One of the most prized compliments to give someone is consistency. “He’s a good employee, he’s always on time”. “Although he is not the sharpest tool in the shed, at least he’s reliable”. “She’s like clockwork”. “She’s always there when we need her”.
Society prizes consistency. Its easier to plan and do things when you can predict and rely on the actions of others.
For example, how could you run a business or your organisation if everyone just decided to turn up any day of the week at any time. Or if someone who gave their word to you to do something, regularly changed their minds.
So consistency is a prized and valued thing.
But is it always good?
I was recently re-reading one of my most valued books – “Influence: Science and Practice” – by Robert B. Caldini a trained clinical psychologist, and he has stirred this thinking in me once again.
Off to the Races: Punters and their Punts.
Caldini noted the work of two Canadian psychologists. They found something fascinating about people at a racetrack. Just after placing the bet on the horse, they were much more confident of the horse winning, than just before they placed the bet.
They found that the act of placing the bet, actually increased the confidence of something happening.
However, their reasoning didn’t change, the jockey’s didn’t change and horses couldn’t care less about the odds or book size.
You see, now the Punter has committed to the bet – they felt more confident. To change that decision would be inconsistant.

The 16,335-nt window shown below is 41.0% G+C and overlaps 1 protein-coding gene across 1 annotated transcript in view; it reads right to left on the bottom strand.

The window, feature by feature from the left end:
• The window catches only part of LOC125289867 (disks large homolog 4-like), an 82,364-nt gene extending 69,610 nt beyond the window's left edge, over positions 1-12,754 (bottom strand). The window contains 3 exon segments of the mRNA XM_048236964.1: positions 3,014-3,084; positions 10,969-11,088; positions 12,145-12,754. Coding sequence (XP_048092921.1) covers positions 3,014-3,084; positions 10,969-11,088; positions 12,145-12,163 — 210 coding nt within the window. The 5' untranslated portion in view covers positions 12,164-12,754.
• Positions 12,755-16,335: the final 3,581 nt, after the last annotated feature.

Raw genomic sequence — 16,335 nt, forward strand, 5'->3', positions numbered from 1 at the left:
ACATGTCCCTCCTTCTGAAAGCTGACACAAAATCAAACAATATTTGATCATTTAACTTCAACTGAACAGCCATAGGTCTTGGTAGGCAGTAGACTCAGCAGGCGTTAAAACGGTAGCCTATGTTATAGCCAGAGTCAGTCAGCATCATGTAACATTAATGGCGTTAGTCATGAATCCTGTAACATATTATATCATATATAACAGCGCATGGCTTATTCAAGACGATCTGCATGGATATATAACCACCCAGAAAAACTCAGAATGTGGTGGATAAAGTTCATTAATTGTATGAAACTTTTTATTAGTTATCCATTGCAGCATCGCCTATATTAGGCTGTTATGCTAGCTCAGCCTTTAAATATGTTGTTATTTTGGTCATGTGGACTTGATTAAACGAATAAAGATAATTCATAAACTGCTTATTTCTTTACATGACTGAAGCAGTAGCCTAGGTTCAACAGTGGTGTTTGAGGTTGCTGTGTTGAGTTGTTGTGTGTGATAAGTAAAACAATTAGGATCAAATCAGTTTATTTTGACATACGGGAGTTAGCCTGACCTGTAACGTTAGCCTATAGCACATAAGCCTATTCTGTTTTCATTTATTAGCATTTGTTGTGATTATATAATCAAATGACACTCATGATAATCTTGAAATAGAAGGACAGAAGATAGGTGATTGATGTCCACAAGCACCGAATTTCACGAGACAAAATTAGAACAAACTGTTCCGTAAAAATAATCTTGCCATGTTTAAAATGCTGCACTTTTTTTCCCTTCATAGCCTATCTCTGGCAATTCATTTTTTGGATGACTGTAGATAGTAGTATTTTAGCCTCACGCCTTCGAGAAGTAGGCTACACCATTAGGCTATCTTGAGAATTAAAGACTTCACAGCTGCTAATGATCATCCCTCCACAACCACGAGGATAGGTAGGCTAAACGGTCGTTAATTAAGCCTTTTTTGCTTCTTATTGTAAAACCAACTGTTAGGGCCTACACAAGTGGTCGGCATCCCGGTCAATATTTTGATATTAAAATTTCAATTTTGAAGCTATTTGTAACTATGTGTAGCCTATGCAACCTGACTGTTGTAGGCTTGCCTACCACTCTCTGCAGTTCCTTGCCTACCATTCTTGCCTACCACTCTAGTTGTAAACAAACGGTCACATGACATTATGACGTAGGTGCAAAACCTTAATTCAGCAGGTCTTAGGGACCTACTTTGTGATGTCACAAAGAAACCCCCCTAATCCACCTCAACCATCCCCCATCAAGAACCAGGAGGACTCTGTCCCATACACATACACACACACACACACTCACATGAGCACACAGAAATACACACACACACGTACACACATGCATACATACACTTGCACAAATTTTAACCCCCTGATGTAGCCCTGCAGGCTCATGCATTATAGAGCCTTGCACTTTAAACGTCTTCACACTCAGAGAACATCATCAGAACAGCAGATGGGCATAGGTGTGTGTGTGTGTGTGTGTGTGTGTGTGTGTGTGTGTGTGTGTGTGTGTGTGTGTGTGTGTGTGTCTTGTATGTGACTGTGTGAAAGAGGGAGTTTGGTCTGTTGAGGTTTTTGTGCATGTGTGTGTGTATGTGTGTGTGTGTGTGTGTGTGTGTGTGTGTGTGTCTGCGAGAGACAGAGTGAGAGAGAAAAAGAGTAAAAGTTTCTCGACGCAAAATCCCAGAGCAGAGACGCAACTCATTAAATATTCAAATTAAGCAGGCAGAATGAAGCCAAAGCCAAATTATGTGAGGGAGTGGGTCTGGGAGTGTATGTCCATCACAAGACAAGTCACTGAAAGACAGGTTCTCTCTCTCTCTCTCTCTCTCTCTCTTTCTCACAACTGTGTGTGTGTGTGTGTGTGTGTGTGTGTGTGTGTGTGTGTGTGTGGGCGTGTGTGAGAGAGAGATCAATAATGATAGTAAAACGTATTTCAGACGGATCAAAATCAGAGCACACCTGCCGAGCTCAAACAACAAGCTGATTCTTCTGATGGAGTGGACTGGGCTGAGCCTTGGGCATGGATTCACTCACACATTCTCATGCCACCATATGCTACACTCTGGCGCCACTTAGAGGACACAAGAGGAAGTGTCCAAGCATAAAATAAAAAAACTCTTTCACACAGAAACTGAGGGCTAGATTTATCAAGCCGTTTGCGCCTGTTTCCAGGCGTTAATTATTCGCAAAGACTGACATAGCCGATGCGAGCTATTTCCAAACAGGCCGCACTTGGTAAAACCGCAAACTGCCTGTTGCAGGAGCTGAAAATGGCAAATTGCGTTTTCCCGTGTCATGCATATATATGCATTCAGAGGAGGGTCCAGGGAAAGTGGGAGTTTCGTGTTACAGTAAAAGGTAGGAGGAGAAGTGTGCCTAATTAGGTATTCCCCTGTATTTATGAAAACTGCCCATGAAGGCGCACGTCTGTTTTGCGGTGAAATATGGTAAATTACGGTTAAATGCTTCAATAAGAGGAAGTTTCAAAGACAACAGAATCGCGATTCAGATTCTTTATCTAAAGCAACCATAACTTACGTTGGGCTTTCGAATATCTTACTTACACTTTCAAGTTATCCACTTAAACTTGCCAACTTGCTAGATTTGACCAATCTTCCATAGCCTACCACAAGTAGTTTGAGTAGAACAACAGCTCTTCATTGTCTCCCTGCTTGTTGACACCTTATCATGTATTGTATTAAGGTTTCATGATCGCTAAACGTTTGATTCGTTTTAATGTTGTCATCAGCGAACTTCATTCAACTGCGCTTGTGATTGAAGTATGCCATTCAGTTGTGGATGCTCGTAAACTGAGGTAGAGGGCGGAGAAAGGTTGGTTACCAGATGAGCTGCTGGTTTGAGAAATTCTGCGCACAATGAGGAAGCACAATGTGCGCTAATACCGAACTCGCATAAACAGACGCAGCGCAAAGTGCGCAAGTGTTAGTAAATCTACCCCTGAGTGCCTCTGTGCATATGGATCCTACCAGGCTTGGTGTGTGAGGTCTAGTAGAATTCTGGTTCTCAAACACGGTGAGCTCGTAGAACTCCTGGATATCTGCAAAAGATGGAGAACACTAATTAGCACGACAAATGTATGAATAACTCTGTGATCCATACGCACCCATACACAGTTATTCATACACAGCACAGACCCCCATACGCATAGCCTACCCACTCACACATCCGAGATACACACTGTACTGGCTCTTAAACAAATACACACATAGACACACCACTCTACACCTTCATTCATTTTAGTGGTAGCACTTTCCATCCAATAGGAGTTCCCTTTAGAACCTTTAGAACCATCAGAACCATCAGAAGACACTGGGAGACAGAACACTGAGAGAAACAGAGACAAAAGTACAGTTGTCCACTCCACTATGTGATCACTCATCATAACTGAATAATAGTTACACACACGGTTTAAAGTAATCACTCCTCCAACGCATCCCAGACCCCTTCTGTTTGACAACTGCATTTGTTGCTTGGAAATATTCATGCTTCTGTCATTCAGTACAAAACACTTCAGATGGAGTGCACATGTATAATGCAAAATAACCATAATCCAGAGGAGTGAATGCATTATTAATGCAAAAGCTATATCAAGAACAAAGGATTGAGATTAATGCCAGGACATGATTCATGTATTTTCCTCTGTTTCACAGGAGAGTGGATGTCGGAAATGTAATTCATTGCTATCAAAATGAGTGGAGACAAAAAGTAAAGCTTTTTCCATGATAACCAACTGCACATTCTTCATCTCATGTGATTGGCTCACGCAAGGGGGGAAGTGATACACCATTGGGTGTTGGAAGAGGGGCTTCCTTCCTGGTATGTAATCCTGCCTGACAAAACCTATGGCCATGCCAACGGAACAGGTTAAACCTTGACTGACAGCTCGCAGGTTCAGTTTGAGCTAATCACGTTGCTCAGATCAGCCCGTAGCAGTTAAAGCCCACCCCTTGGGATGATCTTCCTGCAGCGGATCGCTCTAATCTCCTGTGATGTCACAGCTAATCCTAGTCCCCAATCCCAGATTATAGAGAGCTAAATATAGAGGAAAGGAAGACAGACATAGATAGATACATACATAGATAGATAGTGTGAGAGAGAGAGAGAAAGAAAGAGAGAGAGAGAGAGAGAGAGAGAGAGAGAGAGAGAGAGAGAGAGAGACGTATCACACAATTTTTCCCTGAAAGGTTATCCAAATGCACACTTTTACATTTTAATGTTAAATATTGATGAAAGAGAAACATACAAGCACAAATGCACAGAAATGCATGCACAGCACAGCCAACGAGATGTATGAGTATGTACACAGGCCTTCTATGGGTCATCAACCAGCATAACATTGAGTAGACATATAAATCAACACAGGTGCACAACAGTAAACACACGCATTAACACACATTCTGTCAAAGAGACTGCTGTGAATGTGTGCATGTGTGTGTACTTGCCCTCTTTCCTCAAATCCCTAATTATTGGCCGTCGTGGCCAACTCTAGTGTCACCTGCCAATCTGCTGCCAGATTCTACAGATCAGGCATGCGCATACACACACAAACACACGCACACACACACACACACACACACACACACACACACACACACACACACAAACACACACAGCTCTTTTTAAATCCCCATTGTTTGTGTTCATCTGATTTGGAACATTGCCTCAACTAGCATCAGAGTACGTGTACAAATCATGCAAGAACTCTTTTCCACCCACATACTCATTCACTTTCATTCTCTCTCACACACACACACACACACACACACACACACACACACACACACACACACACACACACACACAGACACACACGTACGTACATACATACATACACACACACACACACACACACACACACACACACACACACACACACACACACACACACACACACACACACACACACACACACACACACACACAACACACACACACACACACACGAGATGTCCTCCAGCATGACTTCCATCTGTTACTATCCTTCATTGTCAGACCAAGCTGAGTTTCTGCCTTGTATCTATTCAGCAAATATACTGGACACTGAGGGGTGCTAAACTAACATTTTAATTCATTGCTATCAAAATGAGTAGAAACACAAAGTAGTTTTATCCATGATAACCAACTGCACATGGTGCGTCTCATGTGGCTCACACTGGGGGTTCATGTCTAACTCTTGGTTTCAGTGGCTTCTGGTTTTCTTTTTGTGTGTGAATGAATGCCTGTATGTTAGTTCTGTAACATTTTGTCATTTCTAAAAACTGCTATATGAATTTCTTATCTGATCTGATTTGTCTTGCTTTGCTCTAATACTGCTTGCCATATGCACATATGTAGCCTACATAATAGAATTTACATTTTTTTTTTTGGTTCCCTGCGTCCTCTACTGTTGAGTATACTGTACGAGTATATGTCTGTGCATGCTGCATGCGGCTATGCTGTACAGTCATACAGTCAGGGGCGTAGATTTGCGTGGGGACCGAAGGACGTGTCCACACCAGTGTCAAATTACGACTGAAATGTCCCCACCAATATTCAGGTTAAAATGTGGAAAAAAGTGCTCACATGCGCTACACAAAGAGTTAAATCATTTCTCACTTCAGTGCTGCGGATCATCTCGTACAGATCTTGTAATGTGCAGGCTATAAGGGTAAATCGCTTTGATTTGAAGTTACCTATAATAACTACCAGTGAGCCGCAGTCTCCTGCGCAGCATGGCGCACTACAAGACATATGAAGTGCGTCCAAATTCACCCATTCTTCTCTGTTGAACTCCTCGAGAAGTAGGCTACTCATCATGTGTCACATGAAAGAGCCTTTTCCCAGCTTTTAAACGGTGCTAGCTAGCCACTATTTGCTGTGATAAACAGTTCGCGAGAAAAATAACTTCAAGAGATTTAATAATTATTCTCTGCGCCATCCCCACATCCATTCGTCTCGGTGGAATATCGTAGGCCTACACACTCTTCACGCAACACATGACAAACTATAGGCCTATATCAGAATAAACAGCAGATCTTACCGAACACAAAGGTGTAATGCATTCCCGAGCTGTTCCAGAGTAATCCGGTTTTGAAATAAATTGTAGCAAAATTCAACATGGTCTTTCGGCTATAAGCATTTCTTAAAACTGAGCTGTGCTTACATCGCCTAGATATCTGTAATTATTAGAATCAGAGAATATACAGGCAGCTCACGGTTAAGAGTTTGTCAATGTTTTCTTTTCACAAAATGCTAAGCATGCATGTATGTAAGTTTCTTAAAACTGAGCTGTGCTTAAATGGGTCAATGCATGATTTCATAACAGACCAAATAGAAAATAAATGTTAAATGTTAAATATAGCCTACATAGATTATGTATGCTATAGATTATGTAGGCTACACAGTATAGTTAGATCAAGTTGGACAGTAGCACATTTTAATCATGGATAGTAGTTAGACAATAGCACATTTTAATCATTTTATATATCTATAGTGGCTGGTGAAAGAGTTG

A more sobering example:
Caldini continues, about a story of a woman in an abusive relationship. Who left the relationship, but upon promises of reform by her partner, accepting him back. Soon, his old ways returned. But yet she felt better about the relationship after accepting him back – justifying that he must be her true love, even though the abusive behaviour remained as before.
Consistency. Sticking to your word. Its important and valued. But what trouble can it get us in?
The Salami Slice Sale Technique.
He also researched an effective sales technique of the power of consistency. Sales techniques that rely on the subject agreeing to a small demand, that sets a behavioural precedent. Agreeing to attend a “free” seminar on time share units. Agreeing to a small sample. Buying a small contract. All things which set a behavioural precedent that we feel compelled to comply with.
All these set a behavioural consistency that society normally rewards us for and places us in the position that we “have” to comply with further requests. Get a small concession, then build on it- the sales man’s mantra- start to eat the salami, one slice at a time.
How much trouble do we get into, when starting with something small, trivial , but nevertheless that’s wrong and bad.
Time to be Inconsistent:
Here is today’s challenge.
What areas in our life and business are we committed to wrongly. What areas and items of work are we doing, that if we were to make the that decision again would we rationally agree to again?
If you a share holder, or property investor, would you have bought that asset, if you had the cash today? Are you convincing yourself that it has to be right decision, because otherwise, your inconsistency would be challenged?
Are we in a relationship with people we shouldn’t be with? Are we with the “right” crowd?
Find out where to be inconsistent.
Let each decision stand on its own. Don’t let your commitments escalate. Revisit your commitments.
I am learning to value of the female mind more and more, because I realised that ladies have the ability to re-evaluate, change their minds, and be “indecisive”, much more easily than most “decisive” men do.
That used to trouble me and my oversized male ego, now I realise this is a is blessed powerful personal attribute.
It’s not just being inconsistent, but revisiting a decision, rationally re-evaluating – avoiding trouble.
Inconsistency – it’s not always a bad thing.
Decide to be thoughtfully unreliable – in those area’s that need change.